Trump has said to be committed to a platform of open speech with the creation of his social media website Truth Social. Other platforms, such as social media site Parler and video-sharing website Rumble, have purported to allow more speech than the incumbents. SpaceX CEO Elon Musk previously committed to buying Twitter because of its policies prohibiting certain speech, though he now wants out of that commitment.
Alex Feerst, CEO of digital content curator Murmuration Labs, said that free-speech aphorisms – such as, “The cure for bad speech is more speech” – may no longer hold true given the volume of speech enabled by the internet.
Twitter Whistleblower Says Company Needs to Work to Permanently Delete User Data
Meanwhile, Twitter shareholders approved a deal to sell the company to Elon Musk, who wants out.
WASHINGTON, September 14, 2022 – Twitter’s former head of security and now company whistleblower told a Senate Judiciary committee Tuesday that Twitter must put more resources into trying to permanently delete user data upon the elimination of accounts to preserve the security and privacy of users.
Peiter Zatko, who was fired from Twitter in January due to performance issues, blew the whistle on the company last month by alleging Twitter’s lack of sufficient security and privacy safeguards poses a national security risk. He alleged that the company does not delete user data when accounts are deleted.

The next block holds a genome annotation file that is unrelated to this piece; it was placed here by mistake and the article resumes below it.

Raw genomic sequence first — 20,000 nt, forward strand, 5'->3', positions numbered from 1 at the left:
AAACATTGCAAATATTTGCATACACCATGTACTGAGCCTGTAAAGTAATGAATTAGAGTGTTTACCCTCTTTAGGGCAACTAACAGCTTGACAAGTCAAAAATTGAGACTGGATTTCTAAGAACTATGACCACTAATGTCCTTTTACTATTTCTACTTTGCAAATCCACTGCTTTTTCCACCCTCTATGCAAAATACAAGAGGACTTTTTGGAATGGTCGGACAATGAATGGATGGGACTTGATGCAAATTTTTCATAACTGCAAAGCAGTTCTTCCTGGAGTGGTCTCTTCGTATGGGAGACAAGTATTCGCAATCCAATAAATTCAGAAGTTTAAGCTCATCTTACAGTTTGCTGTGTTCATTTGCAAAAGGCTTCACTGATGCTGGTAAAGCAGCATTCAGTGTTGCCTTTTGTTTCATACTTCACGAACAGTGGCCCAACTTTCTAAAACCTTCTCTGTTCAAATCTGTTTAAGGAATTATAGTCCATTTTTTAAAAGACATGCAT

On Tuesday, Zatko told the Senate Judiciary committee that the company needs to take the step of ensuring that the personal information of users are deleted when they destroy their accounts.
He alleged company engineers can access any user data on Twitter, including home addresses, phone numbers and contact lists, and sell the data without company executives knowing.
“I continued to believe in the mission of the company and root for its success, but that success can only happen if the privacy and security of Twitter users and the public are protected,” Zatko said.